As a result, the first twenty years of scrolls research focused on understanding Christianity through the Dead Sea Scrolls. The scholars identified the scrolls with the Essene sect mentioned by the ancient authors Philo Judaeus, Josephus, and Pliny the Elder. They saw this sect as a precursor to Christianity and used the scrolls to interpret the New Testament. Although some Jewish scholars published research on the Dead Sea Scrolls, their work was largely ignored since they did not deal with the question “How Christian are the scrolls?”

With the return of the scrolls to Israel in 1967, the Jewish context of the scrolls began to emerge. Yigael Yadin’s lectures and publications about the Temple Scroll showed that the scrolls shed new light on Jewish law. Yadin proved that the presence of the Temple Scroll at Qumran demonstrated that the sect was grounded in Jewish law.

In 1977, the Temple Scroll was published in Hebrew. Publication of the English edition was delayed until 1983, as Yadin was appointed to the Agranat Commission to investigate Israel’s military performance during the Yom Kippur War. During this time the tables were turned. Instead of Jewish scholars waiting for Christian scholars to release the scrolls, for the first time ever, scholars who could read Hebrew had access to the scroll before the rest of the academic community.

The Release of the Scrolls

In 1971, Benoit was appointed editor-in-chief of the International Team. Upon his retirement in 1984, John Strugnell was appointed in his place. Some objections were raised to his appointment—firstly, that he had not published a sufficient number of the texts assigned to him; secondly, that he was anti-Semitic. In an effort to counteract these claims, Strugnell expanded the team to thirty scholars and even included three Israelis—Devorah Dimant, Elisha Qimron, and Emanuel Tov.

When Elisha Qimron revealed a few lines of the Halakhic Letter at a conference in 1984, scholars started to voice their objections to the slow publication process, wondering what other revolutionary information was being hidden from them. One of the most outspoken proponents of free access to the scrolls was Hershel Shanks, editor of the popular magazine, Biblical Archaeology Review.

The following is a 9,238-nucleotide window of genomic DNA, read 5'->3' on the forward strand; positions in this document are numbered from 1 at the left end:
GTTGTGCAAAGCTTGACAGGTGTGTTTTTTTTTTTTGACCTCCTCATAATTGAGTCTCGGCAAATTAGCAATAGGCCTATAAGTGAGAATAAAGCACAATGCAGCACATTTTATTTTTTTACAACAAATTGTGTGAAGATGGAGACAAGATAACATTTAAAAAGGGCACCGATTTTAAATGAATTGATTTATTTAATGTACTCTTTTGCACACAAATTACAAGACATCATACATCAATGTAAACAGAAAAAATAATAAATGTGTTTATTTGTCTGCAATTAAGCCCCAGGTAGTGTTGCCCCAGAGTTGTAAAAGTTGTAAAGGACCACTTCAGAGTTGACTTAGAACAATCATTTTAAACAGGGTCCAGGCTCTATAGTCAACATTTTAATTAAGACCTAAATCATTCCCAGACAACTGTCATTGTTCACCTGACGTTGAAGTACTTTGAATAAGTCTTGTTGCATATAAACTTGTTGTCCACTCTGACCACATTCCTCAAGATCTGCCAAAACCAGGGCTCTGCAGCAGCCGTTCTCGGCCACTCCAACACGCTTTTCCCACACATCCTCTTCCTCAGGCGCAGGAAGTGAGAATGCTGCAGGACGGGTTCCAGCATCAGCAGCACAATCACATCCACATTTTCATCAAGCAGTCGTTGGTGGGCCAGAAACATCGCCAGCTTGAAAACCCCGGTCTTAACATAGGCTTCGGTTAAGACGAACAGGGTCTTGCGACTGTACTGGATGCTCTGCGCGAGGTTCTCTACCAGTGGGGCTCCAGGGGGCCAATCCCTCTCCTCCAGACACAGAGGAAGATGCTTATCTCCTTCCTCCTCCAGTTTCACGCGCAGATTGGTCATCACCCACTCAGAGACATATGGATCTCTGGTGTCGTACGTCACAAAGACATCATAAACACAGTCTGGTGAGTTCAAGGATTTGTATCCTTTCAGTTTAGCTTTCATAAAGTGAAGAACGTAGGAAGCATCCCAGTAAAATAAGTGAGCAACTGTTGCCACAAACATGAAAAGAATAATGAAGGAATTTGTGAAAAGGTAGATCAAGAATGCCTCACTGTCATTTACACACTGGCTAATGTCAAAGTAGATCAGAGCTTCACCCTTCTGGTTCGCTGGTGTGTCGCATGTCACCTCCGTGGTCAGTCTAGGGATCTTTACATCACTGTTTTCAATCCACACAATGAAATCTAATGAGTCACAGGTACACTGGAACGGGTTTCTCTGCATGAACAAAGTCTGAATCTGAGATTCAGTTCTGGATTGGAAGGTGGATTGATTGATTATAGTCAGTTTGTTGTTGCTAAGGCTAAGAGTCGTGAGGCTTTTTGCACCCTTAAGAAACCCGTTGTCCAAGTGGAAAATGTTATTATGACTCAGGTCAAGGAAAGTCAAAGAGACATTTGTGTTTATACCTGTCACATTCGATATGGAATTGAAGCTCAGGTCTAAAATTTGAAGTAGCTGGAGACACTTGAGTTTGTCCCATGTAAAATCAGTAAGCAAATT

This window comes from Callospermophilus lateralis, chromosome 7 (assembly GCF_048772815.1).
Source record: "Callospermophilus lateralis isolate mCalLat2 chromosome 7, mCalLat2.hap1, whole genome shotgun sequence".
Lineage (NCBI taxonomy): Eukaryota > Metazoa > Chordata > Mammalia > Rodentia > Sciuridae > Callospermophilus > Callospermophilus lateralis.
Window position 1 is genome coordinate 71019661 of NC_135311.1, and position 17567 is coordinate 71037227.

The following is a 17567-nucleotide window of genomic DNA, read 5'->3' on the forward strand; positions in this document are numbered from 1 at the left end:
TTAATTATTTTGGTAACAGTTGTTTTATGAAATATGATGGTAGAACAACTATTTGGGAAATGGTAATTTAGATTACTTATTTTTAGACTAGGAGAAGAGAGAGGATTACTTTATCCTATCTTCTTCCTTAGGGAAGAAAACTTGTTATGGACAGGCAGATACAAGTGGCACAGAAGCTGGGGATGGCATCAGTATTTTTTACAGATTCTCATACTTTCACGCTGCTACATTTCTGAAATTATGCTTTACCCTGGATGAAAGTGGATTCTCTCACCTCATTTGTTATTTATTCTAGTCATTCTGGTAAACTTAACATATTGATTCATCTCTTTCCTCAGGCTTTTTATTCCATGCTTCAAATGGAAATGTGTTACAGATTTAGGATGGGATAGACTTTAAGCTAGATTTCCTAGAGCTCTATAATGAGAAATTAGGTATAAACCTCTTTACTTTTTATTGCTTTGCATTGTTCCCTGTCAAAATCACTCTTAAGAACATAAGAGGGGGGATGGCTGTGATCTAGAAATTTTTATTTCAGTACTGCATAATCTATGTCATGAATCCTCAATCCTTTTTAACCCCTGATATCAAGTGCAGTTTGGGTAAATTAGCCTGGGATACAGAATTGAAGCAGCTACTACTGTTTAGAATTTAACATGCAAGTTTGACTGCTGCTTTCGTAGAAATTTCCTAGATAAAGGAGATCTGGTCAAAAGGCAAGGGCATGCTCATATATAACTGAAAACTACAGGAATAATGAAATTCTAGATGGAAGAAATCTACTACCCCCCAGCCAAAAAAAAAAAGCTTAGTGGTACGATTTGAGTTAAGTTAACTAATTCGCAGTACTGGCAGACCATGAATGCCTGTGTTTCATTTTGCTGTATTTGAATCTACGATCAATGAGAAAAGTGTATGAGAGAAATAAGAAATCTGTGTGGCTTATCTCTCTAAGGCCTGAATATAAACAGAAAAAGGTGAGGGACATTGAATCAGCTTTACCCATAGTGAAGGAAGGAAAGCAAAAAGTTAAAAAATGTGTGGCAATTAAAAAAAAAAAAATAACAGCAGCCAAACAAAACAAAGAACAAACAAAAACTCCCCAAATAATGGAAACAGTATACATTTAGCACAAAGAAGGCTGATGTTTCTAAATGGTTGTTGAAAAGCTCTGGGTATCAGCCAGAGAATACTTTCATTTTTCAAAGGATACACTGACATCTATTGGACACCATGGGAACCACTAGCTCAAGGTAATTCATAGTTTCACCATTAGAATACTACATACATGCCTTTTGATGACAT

Six years later, in November 1990, John Strugnell was quoted making disparaging comments about Judaism in an interview printed in the Israeli newspaper Haaretz. He was subsequently relieved of his duties as editor-in-chief and replaced by Emanuel Tov of the Hebrew University. The International Team was expanded to 55 members in the hopes of speeding up the work. Shortly afterwards, in September of 1991, Ben Zion Wacholder and Martin Abegg (both of Hebrew Union College in Cincinnati) published an unauthorized edition of the entire corpus based on the concordance created by the original team. A few weeks later, the Huntington Library in California announced that it would release a full set of photographs of the Scrolls. On October 15, 1991, the PBS “Nova” documentary “Secrets of the Dead Sea Scrolls” appeared on nationwide television. The film contributed to public awareness of the issue and further press coverage.

In October 1991, the Israel Antiquities Authority agreed to allow public access to its photographs. However, scholars were asked not to publish editions of texts which have been assigned to members of the team. The Antiquities Authority cooperated with the publishing house E.J. Brill to create a set of high-quality microfiches of the entire corpus.

The full release of the scrolls was heralded as an exciting revelation. It has allowed scholars to properly study the texts, providing them with an invaluable look at the lives of the members of the sect at Qumran as well as the population in Judaea at the time.